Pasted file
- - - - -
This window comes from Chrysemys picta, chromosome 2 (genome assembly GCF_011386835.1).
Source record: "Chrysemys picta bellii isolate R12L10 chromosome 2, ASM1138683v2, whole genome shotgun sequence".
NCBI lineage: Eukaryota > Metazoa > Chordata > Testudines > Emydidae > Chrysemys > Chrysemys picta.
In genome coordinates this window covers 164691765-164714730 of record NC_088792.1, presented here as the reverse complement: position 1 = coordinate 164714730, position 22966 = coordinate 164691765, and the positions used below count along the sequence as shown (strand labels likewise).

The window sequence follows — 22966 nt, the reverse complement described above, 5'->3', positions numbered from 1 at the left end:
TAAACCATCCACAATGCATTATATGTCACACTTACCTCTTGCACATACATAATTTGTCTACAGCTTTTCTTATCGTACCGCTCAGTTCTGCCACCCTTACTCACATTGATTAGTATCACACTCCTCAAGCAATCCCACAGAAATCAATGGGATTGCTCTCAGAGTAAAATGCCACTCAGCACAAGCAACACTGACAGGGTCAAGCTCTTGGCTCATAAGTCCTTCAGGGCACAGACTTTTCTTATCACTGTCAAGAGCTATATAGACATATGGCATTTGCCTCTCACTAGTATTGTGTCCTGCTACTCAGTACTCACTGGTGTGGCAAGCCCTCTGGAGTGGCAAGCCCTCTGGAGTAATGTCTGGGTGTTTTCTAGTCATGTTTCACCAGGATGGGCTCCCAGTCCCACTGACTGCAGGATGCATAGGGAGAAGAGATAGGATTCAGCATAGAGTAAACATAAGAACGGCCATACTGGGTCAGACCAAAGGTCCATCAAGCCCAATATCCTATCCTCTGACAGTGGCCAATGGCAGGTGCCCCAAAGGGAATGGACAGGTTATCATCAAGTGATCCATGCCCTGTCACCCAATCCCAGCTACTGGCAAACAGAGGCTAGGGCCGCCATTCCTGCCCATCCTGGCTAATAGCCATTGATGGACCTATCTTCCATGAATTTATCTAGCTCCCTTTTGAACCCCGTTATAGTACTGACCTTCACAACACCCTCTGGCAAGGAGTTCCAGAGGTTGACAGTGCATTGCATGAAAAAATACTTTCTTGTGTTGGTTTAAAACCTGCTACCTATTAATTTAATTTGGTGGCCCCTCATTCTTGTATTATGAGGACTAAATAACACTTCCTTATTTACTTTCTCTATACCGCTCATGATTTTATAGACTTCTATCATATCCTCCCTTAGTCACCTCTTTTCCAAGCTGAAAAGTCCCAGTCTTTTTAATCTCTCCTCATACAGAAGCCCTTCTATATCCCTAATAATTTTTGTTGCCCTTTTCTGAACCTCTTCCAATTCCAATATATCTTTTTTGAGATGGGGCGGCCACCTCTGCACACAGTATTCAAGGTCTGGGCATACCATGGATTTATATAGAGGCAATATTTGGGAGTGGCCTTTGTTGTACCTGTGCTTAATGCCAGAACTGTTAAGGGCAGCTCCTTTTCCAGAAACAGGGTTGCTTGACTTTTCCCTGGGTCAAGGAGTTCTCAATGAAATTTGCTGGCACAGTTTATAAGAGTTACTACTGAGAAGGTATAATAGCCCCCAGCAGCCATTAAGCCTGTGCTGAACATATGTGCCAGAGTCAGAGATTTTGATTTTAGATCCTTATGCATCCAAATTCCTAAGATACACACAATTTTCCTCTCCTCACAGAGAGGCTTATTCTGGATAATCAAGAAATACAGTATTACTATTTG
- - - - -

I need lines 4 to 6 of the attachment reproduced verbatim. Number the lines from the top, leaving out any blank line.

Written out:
In genome coordinates this window covers 164691765-164714730 of record NC_088792.1, presented here as the reverse complement: position 1 = coordinate 164714730, position 22966 = coordinate 164691765, and the positions used below count along the sequence as shown (strand labels likewise).

The window sequence follows — 22966 nt, the reverse complement described above, 5'->3', positions numbered from 1 at the left end:
TAAACCATCCACAATGCATTATATGTCACACTTACCTCTTGCACATACATAATTTGTCTACAGCTTTTCTTATCGTACCGCTCAGTTCTGCCACCCTTACTCACATTGATTAGTATCACACTCCTCAAGCAATCCCACAGAAATCAATGGGATTGCTCTCAGAGTAAAATGCCACTCAGCACAAGCAACACTGACAGGGTCAAGCTCTTGGCTCATAAGTCCTTCAGGGCACAGACTTTTCTTATCACTGTCAAGAGCTATATAGACATATGGCATTTGCCTCTCACTAGTATTGTGTCCTGCTACTCAGTACTCACTGGTGTGGCAAGCCCTCTGGAGTGGCAAGCCCTCTGGAGTAATGTCTGGGTGTTTTCTAGTCATGTTTCACCAGGATGGGCTCCCAGTCCCACTGACTGCAGGATGCATAGGGAGAAGAGATAGGATTCAGCATAGAGTAAACATAAGAACGGCCATACTGGGTCAGACCAAAGGTCCATCAAGCCCAATATCCTATCCTCTGACAGTGGCCAATGGCAGGTGCCCCAAAGGGAATGGACAGGTTATCATCAAGTGATCCATGCCCTGTCACCCAATCCCAGCTACTGGCAAACAGAGGCTAGGGCCGCCATTCCTGCCCATCCTGGCTAATAGCCATTGATGGACCTATCTTCCATGAATTTATCTAGCTCCCTTTTGAACCCCGTTATAGTACTGACCTTCACAACACCCTCTGGCAAGGAGTTCCAGAGGTTGACAGTGCATTGCATGAAAAAATACTTTCTTGTGTTGGTTTAAAACCTGCTACCTATTAATTTAATTTGGTGGCCCCTCATTCTTGTATTATGAGGACTAAATAACACTTCCTTATTTACTTTCTCTATACCGCTCATGATTTTATAGACTTCTATCATATCCTCCCTTAGTCACCTCTTTTCCAAGCTGAAAAGTCCCAGTCTTTTTAATCTCTCCTCATACAGAAGCCCTTCTATATCCCTAATAATTTTTGTTGCCCTTTTCTGAACCTCTTCCAATTCCAATATATCTTTTTTGAGATGGGGCGGCCACCTCTGCACACAGTATTCAAGGTCTGGGCATACCATGGATTTATATAGAGGCAATATTTGGGAGTGGCCTTTGTTGTACCTGTGCTTAATGCCAGAACTGTTAAGGGCAGCTCCTTTTCCAGAAACAGGGTTGCTTGACTTTTCCCTGGGTCAAGGAGTTCTCAATGAAATTTGCTGGCACAGTTTATAAGAGTTACTACTGAGAAGGTATAATAGCCCCCAGCAGCCATTAAGCCTGTGCTGAACATATGTGCCAGAGTCAGAGATTTTGATTTTAGATCCTTATGCATCCAAATTCCTAAGATACACACAATTTTCCTCTCCTCACAGAGAGGCTTATTCTGGATAATCAAGAAATACAGTATTACTATTTG